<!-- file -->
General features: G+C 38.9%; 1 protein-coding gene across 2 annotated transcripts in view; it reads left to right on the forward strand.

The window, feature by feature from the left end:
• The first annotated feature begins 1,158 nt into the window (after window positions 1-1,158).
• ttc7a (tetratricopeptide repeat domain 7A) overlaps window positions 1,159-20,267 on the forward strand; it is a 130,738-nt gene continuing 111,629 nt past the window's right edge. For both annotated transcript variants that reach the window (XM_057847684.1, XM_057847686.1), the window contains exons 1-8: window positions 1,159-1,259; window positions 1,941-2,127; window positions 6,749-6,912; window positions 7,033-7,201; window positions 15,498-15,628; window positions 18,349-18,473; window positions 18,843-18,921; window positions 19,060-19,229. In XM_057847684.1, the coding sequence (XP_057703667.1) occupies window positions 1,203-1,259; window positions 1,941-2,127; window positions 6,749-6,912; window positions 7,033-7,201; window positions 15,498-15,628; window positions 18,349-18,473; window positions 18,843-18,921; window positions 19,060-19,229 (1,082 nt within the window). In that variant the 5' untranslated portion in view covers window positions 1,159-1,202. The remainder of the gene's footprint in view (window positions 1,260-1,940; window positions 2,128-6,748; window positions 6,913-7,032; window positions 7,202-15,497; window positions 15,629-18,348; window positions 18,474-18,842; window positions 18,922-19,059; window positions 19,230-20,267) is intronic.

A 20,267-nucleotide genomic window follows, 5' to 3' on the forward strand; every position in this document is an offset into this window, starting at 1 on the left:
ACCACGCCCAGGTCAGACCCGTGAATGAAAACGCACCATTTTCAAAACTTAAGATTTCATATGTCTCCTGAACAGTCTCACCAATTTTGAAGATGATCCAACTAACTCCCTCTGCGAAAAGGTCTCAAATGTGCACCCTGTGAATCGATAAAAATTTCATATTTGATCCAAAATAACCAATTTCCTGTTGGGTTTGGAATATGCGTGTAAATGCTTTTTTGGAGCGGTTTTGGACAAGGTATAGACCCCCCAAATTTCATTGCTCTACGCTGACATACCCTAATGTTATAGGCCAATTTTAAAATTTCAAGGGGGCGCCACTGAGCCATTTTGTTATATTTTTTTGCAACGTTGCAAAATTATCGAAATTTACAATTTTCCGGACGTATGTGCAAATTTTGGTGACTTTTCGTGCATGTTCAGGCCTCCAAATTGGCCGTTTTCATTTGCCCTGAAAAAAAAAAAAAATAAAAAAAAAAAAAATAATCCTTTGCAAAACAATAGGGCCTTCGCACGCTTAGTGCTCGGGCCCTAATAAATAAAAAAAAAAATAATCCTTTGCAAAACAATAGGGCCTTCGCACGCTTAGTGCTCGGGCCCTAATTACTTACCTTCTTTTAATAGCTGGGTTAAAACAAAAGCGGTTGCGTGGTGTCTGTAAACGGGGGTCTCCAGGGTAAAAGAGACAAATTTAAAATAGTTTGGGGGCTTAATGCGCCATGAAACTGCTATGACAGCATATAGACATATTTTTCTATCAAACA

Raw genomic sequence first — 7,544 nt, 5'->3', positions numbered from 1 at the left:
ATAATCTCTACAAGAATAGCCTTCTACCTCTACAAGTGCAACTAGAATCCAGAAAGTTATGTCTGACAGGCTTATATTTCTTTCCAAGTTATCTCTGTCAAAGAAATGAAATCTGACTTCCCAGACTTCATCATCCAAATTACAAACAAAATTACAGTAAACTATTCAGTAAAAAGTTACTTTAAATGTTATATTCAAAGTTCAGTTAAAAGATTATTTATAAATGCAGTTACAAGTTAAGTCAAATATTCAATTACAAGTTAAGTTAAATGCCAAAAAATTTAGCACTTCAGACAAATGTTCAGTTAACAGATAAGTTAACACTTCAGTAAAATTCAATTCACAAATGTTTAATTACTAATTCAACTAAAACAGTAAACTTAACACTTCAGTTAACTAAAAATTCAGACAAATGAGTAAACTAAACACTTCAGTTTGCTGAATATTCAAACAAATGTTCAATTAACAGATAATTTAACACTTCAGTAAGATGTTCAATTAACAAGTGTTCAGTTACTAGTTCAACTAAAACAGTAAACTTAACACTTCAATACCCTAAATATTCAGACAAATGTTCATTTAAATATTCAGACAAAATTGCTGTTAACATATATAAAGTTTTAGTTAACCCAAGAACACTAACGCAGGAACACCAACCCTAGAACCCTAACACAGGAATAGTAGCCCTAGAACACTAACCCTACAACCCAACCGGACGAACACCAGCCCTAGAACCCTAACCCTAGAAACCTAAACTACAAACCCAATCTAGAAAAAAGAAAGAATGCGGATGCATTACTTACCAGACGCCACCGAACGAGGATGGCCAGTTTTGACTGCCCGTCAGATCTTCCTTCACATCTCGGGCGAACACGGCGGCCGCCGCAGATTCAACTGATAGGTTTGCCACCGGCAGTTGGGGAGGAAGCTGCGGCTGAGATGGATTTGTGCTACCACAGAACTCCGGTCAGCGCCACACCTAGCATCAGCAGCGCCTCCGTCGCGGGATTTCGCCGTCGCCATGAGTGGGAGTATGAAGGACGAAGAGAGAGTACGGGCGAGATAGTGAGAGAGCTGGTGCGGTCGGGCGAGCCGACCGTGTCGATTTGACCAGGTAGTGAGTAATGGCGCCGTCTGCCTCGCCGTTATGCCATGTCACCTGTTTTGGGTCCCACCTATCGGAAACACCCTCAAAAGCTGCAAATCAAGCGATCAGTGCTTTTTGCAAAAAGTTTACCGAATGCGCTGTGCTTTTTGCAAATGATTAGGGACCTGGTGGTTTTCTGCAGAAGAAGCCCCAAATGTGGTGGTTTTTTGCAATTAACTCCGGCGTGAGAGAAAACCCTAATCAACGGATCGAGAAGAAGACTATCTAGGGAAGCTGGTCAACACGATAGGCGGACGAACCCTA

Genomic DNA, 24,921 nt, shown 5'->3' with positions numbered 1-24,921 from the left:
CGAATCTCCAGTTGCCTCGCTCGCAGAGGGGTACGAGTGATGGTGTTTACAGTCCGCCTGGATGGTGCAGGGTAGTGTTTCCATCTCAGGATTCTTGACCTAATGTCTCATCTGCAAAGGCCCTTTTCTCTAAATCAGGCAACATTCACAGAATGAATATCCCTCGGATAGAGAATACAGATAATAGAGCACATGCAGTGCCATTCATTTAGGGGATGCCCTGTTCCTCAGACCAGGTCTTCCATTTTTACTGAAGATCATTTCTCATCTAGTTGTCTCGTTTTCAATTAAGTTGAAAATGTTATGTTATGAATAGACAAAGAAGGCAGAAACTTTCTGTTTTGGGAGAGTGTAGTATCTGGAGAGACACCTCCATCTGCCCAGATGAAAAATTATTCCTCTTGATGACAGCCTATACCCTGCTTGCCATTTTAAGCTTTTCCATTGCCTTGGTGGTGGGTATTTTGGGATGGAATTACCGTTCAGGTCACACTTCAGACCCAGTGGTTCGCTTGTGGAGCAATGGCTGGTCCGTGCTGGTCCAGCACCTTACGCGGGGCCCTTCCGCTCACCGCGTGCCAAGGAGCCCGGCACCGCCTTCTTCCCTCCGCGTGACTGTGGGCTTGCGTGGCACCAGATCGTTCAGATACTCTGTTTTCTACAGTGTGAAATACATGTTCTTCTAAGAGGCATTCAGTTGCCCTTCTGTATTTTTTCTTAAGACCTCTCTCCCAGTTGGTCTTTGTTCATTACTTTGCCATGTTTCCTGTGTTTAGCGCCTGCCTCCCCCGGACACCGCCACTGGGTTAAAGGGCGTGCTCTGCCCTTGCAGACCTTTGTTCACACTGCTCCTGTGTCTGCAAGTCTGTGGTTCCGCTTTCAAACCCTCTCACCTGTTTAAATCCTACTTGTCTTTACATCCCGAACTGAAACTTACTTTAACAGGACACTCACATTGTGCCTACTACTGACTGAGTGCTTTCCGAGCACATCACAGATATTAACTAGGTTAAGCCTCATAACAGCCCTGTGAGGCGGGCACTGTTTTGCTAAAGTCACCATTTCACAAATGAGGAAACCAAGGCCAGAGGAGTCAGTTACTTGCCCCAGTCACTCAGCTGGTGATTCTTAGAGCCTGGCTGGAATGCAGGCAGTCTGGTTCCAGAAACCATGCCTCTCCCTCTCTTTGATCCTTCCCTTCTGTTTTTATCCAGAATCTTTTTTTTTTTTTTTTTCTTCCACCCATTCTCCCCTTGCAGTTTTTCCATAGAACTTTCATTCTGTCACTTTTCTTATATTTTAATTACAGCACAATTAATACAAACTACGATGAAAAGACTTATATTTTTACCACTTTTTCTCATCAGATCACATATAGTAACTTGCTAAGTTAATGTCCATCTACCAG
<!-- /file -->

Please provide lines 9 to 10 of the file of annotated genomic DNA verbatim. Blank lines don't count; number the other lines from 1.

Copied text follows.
Genomic DNA, 24,921 nt, shown 5'->3' with positions numbered 1-24,921 from the left:
CGAATCTCCAGTTGCCTCGCTCGCAGAGGGGTACGAGTGATGGTGTTTACAGTCCGCCTGGATGGTGCAGGGTAGTGTTTCCATCTCAGGATTCTTGACCTAATGTCTCATCTGCAAAGGCCCTTTTCTCTAAATCAGGCAACATTCACAGAATGAATATCCCTCGGATAGAGAATACAGATAATAGAGCACATGCAGTGCCATTCATTTAGGGGATGCCCTGTTCCTCAGACCAGGTCTTCCATTTTTACTGAAGATCATTTCTCATCTAGTTGTCTCGTTTTCAATTAAGTTGAAAATGTTATGTTATGAATAGACAAAGAAGGCAGAAACTTTCTGTTTTGGGAGAGTGTAGTATCTGGAGAGACACCTCCATCTGCCCAGATGAAAAATTATTCCTCTTGATGACAGCCTATACCCTGCTTGCCATTTTAAGCTTTTCCATTGCCTTGGTGGTGGGTATTTTGGGATGGAATTACCGTTCAGGTCACACTTCAGACCCAGTGGTTCGCTTGTGGAGCAATGGCTGGTCCGTGCTGGTCCAGCACCTTACGCGGGGCCCTTCCGCTCACCGCGTGCCAAGGAGCCCGGCACCGCCTTCTTCCCTCCGCGTGACTGTGGGCTTGCGTGGCACCAGATCGTTCAGATACTCTGTTTTCTACAGTGTGAAATACATGTTCTTCTAAGAGGCATTCAGTTGCCCTTCTGTATTTTTTCTTAAGACCTCTCTCCCAGTTGGTCTTTGTTCATTACTTTGCCATGTTTCCTGTGTTTAGCGCCTGCCTCCCCCGGACACCGCCACTGGGTTAAAGGGCGTGCTCTGCCCTTGCAGACCTTTGTTCACACTGCTCCTGTGTCTGCAAGTCTGTGGTTCCGCTTTCAAACCCTCTCACCTGTTTAAATCCTACTTGTCTTTACATCCCGAACTGAAACTTACTTTAACAGGACACTCACATTGTGCCTACTACTGACTGAGTGCTTTCCGAGCACATCACAGATATTAACTAGGTTAAGCCTCATAACAGCCCTGTGAGGCGGGCACTGTTTTGCTAAAGTCACCATTTCACAAATGAGGAAACCAAGGCCAGAGGAGTCAGTTACTTGCCCCAGTCACTCAGCTGGTGATTCTTAGAGCCTGGCTGGAATGCAGGCAGTCTGGTTCCAGAAACCATGCCTCTCCCTCTCTTTGATCCTTCCCTTCTGTTTTTATCCAGAATCTTTTTTTTTTTTTTTTTCTTCCACCCATTCTCCCCTTGCAGTTTTTCCATAGAACTTTCATTCTGTCACTTTTCTTATATTTTAATTACAGCACAATTAATACAAACTACGATGAAAAGACTTATATTTTTACCACTTTTTCTCATCAGATCACATATAGTAACTTGCTAAGTTAATGTCCATCTACCAG